So what is plastic recycling? Let’s take a look below.
What is Plastic Recycling?
When we talk about plastic recycling, we’re talking about turning plastic waste into new plastic products.
By sorting and processing plastic waste, the recycling industry can restore plastic goods back to usable form. These plastics would otherwise go to landfill, where they can take over 400 years to break down.
After recycling, plastic goods emerge as pellets that manufacturers can use to create new goods from either wholly or partially-recycled materials. This extends the useable lifespan of plastic considerably.
Why Do We Recycle?
The advantages of plastic recycling are numerous.
Every time we produce synthetic goods, we enter into a long chain of processing and transportation. This can use a vast amount of energy and contributes to the carbon footprint of heavy industry.
Recycling also gives us a chance to reduce the amount of waste that ends up in landfill — or worse, in the environment at large. Plastic pollutants aren’t just unsightly. They’re a threat to the animals they come into contact with. Plastic contamination of oceans and rivers may even pose a threat to humans in the long term.
What Can We Recycle?
There are many varieties of plastic, even though we use a blanket term to refer to them all. Of the many kinds of plastic, only some are fit for recycling.
It may sound like recycling can save us from a world of plastic, but 91% of all plastic is never recycled at all. Of that 91%, a vast amount is consumer-grade plastic that could go in household recycling bins.
Government and manufacturer initiatives are making it easier for consumers to know which plastics are recyclable. Most plastic packaging in the UK now contains recycling guidance.
Plastic Recycling Explained
We hope we’ve shed some light on the matter of plastic recycling. Educating yourself is one of the largest steps you can take toward doing your part to reduce the plastic threat. With a little knowledge, you can play your part in the recycling effort.
With all the hubbub around recycling,
it’s easy to focus on the process and lose sight of the purpose. While recycling was popular as recently as World War II, it took until the late 90s for the recycling of modern consumer goods to gain traction. But why is recycling so important? Why do we spend so much time and money to make it happen? Let’s look at a few key advantages of plastic recycling below.
We’re facing a plastic apocalypse. The same traits that make plastic such a useful material also make it an environmental disaster if we don't recycle it. Plastic doesn’t biodegrade in the same way that food waste or natural fibres do. This problem is most obvious in the ocean. Vast amounts of waste plastic end up in the ocean from industrial processes or by way of litter. Sir David Attenborough, among many others, are doing their best to bring attention to this mounting problem.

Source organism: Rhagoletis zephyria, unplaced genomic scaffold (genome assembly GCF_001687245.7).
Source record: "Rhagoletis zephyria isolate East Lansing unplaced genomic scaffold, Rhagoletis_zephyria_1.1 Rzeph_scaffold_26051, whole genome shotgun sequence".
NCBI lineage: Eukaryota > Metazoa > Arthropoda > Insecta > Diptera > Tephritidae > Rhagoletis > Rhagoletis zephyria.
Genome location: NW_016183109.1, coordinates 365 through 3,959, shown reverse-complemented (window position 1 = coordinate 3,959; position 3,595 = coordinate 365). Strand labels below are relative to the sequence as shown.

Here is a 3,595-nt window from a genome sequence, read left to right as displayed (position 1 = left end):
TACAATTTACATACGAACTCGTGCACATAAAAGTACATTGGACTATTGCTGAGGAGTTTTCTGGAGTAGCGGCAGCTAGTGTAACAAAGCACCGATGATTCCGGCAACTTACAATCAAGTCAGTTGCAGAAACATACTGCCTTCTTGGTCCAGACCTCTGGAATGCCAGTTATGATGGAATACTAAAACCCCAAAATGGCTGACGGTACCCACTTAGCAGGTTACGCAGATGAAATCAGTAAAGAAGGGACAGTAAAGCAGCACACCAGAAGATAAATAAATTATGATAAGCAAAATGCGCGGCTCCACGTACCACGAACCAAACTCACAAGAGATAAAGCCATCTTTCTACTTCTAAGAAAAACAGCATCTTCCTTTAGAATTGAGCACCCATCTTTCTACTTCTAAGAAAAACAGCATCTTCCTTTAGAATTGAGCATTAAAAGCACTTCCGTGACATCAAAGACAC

The majority of plastics are synthetic and derived from petrochemicals. As a general rule, the longer the manufacturing process for a material, the more energy it takes to produce. The energy cost of producing materials has grown into a large concern, as even modern nations face an energy deficit. By recycling plastic, we can extend the plastic supply without the intensive process of manufacturing from scratch.
The industrial processes involved in producing plastic also contribute to CO2 emissions, so recycling can reduce the industry’s impact on climate change.
The world’s population now stands at over 7 billion. Within the next generation or so, experts say it’ll rise to 9.8 billion . Humans are messy creatures. The creature comforts we enjoy in modern civilisation come at the cost of staggering amounts of waste. Any waste we don’t recycle will go to landfill if it isn’t burned for energy — which itself contributes to CO2 emissions. The conclusion is obvious: the more the population grows, the more land we’ll need to dedicate to burying waste. Land used to bury waste becomes unfit for human habitation, even decades after the closure of a landfill site.
Why the need of Plastic Recycling
are durable, lightweight and inexpensive materials. They
are able to be shaped and molded into a plethora of
shapes and sizes making them one of the most versatile
substances in the world. Every year, more than 100
million tons of plastic is manufactured across the
globe. Out of this, 200 billion pounds is newly
manufactured plastic being put into packages and
products after being thermoformed, foamed, or laminated.
Currently, about 50% of plastics are thrown away after
only one use and Americans use 2.5 million plastic
bottles every hour, which are just thrown away. Plastics
account for 10% of the total global waste and, since
they take hundreds of years to degrade, they are the
number one killer of seabirds and marine mammals. On
average, one million seabirds and 100,000 mammals are
killed by the small pieces of plastic floating in the
oceans. This, among other reasons, is why recycling is
so important. Producing plastic from recycled plastic
uses 88% less energy than producing new plastic and
about 9.1% of new plastic production is recycled in the
U.S. every year consisting of plastic packaging, plastic
durable goods, and other non-durable goods. This 9.1% is
small when compared to Europe who currently recycles 25%
of their produced plastics.